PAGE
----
For Craig Biggio, his possible induction into the National Baseball Hall of Fame is not just about him.
It never has been.
It's about the Astros and -- most of all -- it's about their fans.
"I gave the fans everything I could for nearly 20 years, and they were great for me,'' he said. "The game is about the relationships with your teammates and your ballclub, but more than that, it is the relationship between you, as a player, and the fans."
That was driven home to Biggio last January when he came up two votes short of being elected to the Hall of Fame, being named on 427 of the 571 ballots cast.
"They were upset for me and let me know how they felt, which meant so much to me," he said. "Hopefully this [January] will be the magical moment."
A player has to be named on 75 percent of the ballots cast to be enshrined, which was the case for Greg Maddux (97.2 percent), Tom Glavine (91.9 percent) and Frank Thomas (83.7 percent) in 2014. It was not the case for Biggio, who in his second year of eligibility received 74.8 percent.
"Growing up you round off the fractions," he said. "But not with the Hall of Fame. There's no gray area. Either you get the 75 percent or you don't."
That's not a complaint. Biggio understands the system. He respects it. The fact that being selected to the Baseball Hall of Fame is so difficult makes the anticipation of someday being enshrined that much more special.
He is one of 17 holdovers from last year's ballot whose name is up for consideration again -- a list that includes Mike Piazza, Jeff Bagwell, Tim Raines, Roger Clemens, Lee Smith and Barry Bonds. And there are 17 first-time candidates, including Randy Johnson, Pedro Martinez and John Smoltz.
Biggio, however, was so close in only his second year on the ballot. The closest player to Biggio was Piazza, who received 72 fewer votes.
Biggio won't lie. It hurt.
"I just went out to the ranch to get away," he said of the 1,700-acre spread that is a four-hour drive "door to door" from his Houston home.
"That's my hideaway. I just needed to gather my thoughts."
Part of Biggio's challenge is he doesn't fit into a pigeonhole. He spent his first four seasons as a catcher, the next 11 as a second baseman, and then, after two years in the outfield, returned to second base for his final three big league seasons.
Biggio was a four-time Gold Glove Award winner as a second baseman, and he was an All-Star as both a catcher and a second baseman. He also won the 1997 Branch Rickey Award, 2005 Hutch Award and '07 Roberto Clemente Award for his humanitarian efforts off the field.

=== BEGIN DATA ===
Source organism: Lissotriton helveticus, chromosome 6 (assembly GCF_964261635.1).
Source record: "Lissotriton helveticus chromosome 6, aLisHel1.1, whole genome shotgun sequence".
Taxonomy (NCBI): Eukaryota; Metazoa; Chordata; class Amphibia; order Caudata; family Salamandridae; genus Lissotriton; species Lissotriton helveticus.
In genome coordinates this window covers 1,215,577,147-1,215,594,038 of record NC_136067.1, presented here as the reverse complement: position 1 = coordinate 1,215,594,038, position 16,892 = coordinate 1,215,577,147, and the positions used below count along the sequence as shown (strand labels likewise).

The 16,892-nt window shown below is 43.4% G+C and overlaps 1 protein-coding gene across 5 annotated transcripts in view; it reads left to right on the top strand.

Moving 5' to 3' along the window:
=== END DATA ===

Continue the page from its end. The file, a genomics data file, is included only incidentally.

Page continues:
And his stats are impressive.
Biggio and Cal Ripken Jr. are the only middle infielders to have 3,000 hits and at least 1,000 extra-base hits. He sits on the all-time lists at 21st with 3,060 hits, fifth with 668 doubles, 14th with 1,844 runs scored and No. 1 among modern-day players for being hit by a pitch 285 times.
But what really matters to Biggio aren't the stats. What matters are the people, the folks who bought tickets and came out to watch him play. The folks who reached out to him after he came up short a year ago, and were more upset about the outcome than he was.
It's a bond that was built because he spent two decades in the big leagues with the same team, something he admits almost didn't happen because when he came up for free agency in 1995, the Astros initially balked. He was involved in serious talks with the Rockies, but did wind up returning to Houston.
"It is the way it was supposed to work out,'' Biggio said. "I got to know George Brett because our teams played each other a lot in Spring Training, and remember thinking about him spending his whole career in Kansas City.
"I respected the heck out of players who were loyal to their organizations and the organizations were loyal to them in return. I am proud that I was able to be one of those players."
Most of all, however, he respected the game, which is why he played hard every day, and he respected the fans, who gave him that extra energy to never slack off.
And if he is elected to the Hall of Fame when the voting is announced on Jan. 6, Biggio said it will be as big a moment for the Astros and their fans as it is for himself and his family.
Tracy Ringolsby is a columnist for MLB.com. This story was not subject to the approval of Major League Baseball or its clubs.